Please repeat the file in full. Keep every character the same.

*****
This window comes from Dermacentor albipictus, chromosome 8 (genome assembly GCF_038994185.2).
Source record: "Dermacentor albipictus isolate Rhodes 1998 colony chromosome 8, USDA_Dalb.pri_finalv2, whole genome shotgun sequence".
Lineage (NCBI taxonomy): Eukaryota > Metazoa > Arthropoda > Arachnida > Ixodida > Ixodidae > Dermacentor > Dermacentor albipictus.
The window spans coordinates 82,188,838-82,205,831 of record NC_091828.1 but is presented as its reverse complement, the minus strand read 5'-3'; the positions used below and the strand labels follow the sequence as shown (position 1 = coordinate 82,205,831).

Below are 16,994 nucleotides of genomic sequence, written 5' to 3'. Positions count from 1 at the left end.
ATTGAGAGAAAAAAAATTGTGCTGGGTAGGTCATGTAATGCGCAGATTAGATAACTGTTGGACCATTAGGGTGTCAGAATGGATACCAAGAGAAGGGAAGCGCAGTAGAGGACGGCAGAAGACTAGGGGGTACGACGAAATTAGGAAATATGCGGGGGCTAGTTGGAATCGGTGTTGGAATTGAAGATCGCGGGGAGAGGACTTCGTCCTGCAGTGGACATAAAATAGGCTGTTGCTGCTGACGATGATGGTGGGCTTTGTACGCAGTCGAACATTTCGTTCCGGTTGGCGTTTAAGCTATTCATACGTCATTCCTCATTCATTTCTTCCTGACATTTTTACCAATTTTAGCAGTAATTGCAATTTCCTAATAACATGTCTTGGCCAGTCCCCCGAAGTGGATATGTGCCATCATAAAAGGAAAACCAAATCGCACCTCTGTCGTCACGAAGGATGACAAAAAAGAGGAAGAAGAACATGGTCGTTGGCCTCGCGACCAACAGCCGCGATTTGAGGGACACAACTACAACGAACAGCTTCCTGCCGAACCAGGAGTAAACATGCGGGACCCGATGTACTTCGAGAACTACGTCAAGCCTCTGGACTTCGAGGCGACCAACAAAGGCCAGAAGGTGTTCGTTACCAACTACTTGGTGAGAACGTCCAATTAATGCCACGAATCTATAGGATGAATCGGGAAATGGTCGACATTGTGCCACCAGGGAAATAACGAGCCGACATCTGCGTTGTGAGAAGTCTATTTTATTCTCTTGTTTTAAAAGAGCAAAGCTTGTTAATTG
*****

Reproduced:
This window comes from Dermacentor albipictus, chromosome 8 (genome assembly GCF_038994185.2).
Source record: "Dermacentor albipictus isolate Rhodes 1998 colony chromosome 8, USDA_Dalb.pri_finalv2, whole genome shotgun sequence".
Lineage (NCBI taxonomy): Eukaryota > Metazoa > Arthropoda > Arachnida > Ixodida > Ixodidae > Dermacentor > Dermacentor albipictus.
The window spans coordinates 82,188,838-82,205,831 of record NC_091828.1 but is presented as its reverse complement, the minus strand read 5'-3'; the positions used below and the strand labels follow the sequence as shown (position 1 = coordinate 82,205,831).

Below are 16,994 nucleotides of genomic sequence, written 5' to 3'. Positions count from 1 at the left end.
ATTGAGAGAAAAAAAATTGTGCTGGGTAGGTCATGTAATGCGCAGATTAGATAACTGTTGGACCATTAGGGTGTCAGAATGGATACCAAGAGAAGGGAAGCGCAGTAGAGGACGGCAGAAGACTAGGGGGTACGACGAAATTAGGAAATATGCGGGGGCTAGTTGGAATCGGTGTTGGAATTGAAGATCGCGGGGAGAGGACTTCGTCCTGCAGTGGACATAAAATAGGCTGTTGCTGCTGACGATGATGGTGGGCTTTGTACGCAGTCGAACATTTCGTTCCGGTTGGCGTTTAAGCTATTCATACGTCATTCCTCATTCATTTCTTCCTGACATTTTTACCAATTTTAGCAGTAATTGCAATTTCCTAATAACATGTCTTGGCCAGTCCCCCGAAGTGGATATGTGCCATCATAAAAGGAAAACCAAATCGCACCTCTGTCGTCACGAAGGATGACAAAAAAGAGGAAGAAGAACATGGTCGTTGGCCTCGCGACCAACAGCCGCGATTTGAGGGACACAACTACAACGAACAGCTTCCTGCCGAACCAGGAGTAAACATGCGGGACCCGATGTACTTCGAGAACTACGTCAAGCCTCTGGACTTCGAGGCGACCAACAAAGGCCAGAAGGTGTTCGTTACCAACTACTTGGTGAGAACGTCCAATTAATGCCACGAATCTATAGGATGAATCGGGAAATGGTCGACATTGTGCCACCAGGGAAATAACGAGCCGACATCTGCGTTGTGAGAAGTCTATTTTATTCTCTTGTTTTAAAAGAGCAAAGCTTGTTAATTG